Home Politics Unemployment insurance, climate action, and more 

Unemployment insurance, climate action, and more 

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Differences in state rules regarding unemployment insurance (UI) create a gap between what white and Black claimants receive, find Daphné Skandalis of the University of Copenhagen and co-authors. Using administrative data from audits of UI claims, the authors decompose the gap in various measures of UI outcomes between Black and white claimants into three components: one explained by differences in work history, one explained by differences in UI rules across states, and one unexplained by work history and state rules. They find that the ratio of benefits to prior wages is 18% lower for Black claimants than for white claimants, with 8 percentage points of this difference explained by differences in rules across states. They also show that states with the largest shares of Black workers would see the largest overall welfare increases from more generous UI rules, in part because the drop in income is higher in states with a large Black population. The design of UI rules, the authors conclude, plays a key role in generating racial inequality.  

While most people have basic knowledge of climate change, there are substantial policy disagreements within and across countries, find Antoine Dechezleprêtre of the OECD and co-authors. The authors ask over 40,000 respondents in 20 countries about their knowledge of climate change and support for policy actions. They find that support for climate policies is most closely linked to respondents’ perceptions of a policy’s effectiveness, its progressivity, and its financial impact on their own household. Additionally, they find greater support for climate action in middle-income countries (such as China, India, and Brazil) and among respondents who are left-leaning, college-educated, and who use public transportation. However, these demographic characteristics only account for a small share of the variation in respondents’ views. To assess the role of information in support for climate action, the authors randomly assign educational videos to a subset of respondents. They find that explaining potential policy solutions is a more effective treatment than providing general information about the effects of climate change. 

Following a decade of slow growth, productivity growth surged in the first year of the pandemic, but then fell back in 2021 and 2022. Robert Gordon of Northwestern and Hassan Sayed of Princeton propose a new framework to understand changes in productivity growth across the business cycle. They argue that firms overreact to recessions and fire too many staff, which increases productivity growth as fewer workers stretch to do more; as the economy recovers and firms hire more workers, productivity is depressed, a phenomenon which they argue explains the very low productivity growth from 2010-2019. The authors show their model forecasts productivity accurately during the pandemic, with the surge in 2020 reflecting excess layoffs and the slow subsequent growth reflecting rehiring. Delving into the sources of productivity growth over the course of the pandemic, they find that productivity rose significantly in work-from-home services but fell in other services.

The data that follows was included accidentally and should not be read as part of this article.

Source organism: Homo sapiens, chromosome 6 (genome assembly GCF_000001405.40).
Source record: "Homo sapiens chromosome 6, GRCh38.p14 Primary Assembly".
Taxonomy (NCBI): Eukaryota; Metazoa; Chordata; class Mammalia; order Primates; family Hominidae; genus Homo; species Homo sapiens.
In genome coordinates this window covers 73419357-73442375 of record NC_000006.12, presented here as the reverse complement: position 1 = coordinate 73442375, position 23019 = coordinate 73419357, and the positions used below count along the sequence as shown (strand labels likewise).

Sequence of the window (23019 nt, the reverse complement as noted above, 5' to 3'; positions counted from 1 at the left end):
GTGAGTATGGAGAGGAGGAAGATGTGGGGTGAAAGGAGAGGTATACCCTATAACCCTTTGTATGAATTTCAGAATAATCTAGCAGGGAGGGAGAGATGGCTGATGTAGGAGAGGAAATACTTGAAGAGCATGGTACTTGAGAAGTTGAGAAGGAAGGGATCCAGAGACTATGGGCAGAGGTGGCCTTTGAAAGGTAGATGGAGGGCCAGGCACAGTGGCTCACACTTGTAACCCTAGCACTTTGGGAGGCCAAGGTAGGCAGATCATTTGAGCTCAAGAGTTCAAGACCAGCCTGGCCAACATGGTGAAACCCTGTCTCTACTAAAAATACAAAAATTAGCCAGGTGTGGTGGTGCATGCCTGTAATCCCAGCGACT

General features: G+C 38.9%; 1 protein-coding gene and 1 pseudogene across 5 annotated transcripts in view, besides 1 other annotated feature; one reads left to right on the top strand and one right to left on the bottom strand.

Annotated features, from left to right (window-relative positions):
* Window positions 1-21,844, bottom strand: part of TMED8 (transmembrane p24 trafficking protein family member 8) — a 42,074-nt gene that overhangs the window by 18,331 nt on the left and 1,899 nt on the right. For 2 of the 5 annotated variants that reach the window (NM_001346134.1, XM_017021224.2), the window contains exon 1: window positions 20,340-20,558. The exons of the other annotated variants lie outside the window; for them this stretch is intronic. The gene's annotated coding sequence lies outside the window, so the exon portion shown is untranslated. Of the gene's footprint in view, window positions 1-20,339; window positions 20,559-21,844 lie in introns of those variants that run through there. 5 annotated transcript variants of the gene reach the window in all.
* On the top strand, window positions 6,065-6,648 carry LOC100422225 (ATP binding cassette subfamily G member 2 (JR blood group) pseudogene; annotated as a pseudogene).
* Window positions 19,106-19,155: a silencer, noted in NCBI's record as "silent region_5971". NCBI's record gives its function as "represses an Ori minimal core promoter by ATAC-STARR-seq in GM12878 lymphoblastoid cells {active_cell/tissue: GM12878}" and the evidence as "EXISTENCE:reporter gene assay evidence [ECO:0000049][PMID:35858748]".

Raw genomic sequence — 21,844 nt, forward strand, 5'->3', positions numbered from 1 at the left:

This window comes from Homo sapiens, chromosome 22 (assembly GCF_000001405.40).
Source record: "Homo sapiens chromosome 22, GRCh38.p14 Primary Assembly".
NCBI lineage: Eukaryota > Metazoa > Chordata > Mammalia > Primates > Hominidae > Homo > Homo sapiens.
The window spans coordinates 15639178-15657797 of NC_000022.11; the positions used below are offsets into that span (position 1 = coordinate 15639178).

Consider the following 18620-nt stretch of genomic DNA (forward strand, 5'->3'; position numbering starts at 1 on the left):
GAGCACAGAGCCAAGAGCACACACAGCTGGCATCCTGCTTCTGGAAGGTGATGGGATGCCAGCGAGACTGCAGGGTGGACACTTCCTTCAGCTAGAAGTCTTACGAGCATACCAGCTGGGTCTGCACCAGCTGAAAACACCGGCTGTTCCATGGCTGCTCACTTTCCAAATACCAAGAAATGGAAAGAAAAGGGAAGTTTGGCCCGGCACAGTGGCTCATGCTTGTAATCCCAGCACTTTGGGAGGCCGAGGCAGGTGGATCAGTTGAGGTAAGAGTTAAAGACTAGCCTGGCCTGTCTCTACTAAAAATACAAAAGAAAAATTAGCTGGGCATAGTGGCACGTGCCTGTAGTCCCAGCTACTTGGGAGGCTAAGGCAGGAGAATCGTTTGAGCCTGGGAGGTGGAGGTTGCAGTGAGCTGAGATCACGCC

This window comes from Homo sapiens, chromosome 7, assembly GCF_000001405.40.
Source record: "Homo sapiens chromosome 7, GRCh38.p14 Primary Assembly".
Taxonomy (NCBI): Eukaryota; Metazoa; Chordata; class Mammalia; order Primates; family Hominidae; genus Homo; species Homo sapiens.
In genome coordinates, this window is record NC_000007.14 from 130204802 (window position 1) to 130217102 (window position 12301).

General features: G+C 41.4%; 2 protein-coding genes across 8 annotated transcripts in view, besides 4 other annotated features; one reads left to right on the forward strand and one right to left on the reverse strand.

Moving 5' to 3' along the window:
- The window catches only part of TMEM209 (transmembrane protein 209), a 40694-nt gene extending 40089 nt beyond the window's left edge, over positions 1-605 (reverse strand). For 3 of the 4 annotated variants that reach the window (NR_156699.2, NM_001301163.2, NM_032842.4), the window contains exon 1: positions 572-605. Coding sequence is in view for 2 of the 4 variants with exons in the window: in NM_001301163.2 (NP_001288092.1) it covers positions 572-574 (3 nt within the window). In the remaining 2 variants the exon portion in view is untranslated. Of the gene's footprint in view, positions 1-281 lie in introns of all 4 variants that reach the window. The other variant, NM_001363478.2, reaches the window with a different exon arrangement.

Line chart showing the Consumer Sentiment Index from the University of Michigan from 1980 to present

Chart courtesy of The Wall Street Journal 

“We know that supply shortages and bottlenecks, including the tight labor market, have contributed to the high inflation readings we are observing. We also know that the surge in demand during the pandemic that was driven by excess saving, significant fiscal stimulus, and accommodative monetary policy also has contributed to the high inflation we are now experiencing … But the causes of inflation don’t affect my approach to policy because in writing the FOMC’s [Federal Open Market Committee] mandate, Congress did not say ‘Your goal is price stability unless inflation is caused by supply shocks, in which case you are off the hook.’ We want to reduce excessive inflation, whatever the source, in part because whether it comes from supply or demand, high inflation can push up longer-run inflation expectations and thus affect spending and pricing decisions in the near term. These decisions can then push up prices even more and make inflation harder to get under control,” says Christopher Waller, Member, Federal Reserve Board of Governors. 

“Based on what we know about inflation today, I expect that further increases in the target range will be needed to make monetary policy restrictive, but that will depend on economic data in the coming weeks and months… I anticipate a decline in inflation will come as actual and anticipated hikes by the FOMC cool demand for products and labor, which will help demand and supply come into a better balance. The decline in the rate of inflation will also be assisted by continued improvement in goods supply bottlenecks, which is occurring in some sectors, and an increase in labor force participation, which is still significantly lower than it was before the pandemic. I hope these supply recoveries happen, but my expectations for policy don’t rely on it. I expect rate increases will continue after July at a pace that is dependent on the incoming data.” 


The Brookings Institution is financed through the support of a diverse array of foundations, corporations, governments, individuals, as well as an endowment. A list of donors can be found in our annual reports published online here. The findings, interpretations, and conclusions in this report are solely those of its author(s) and are not influenced by any donation. 

 

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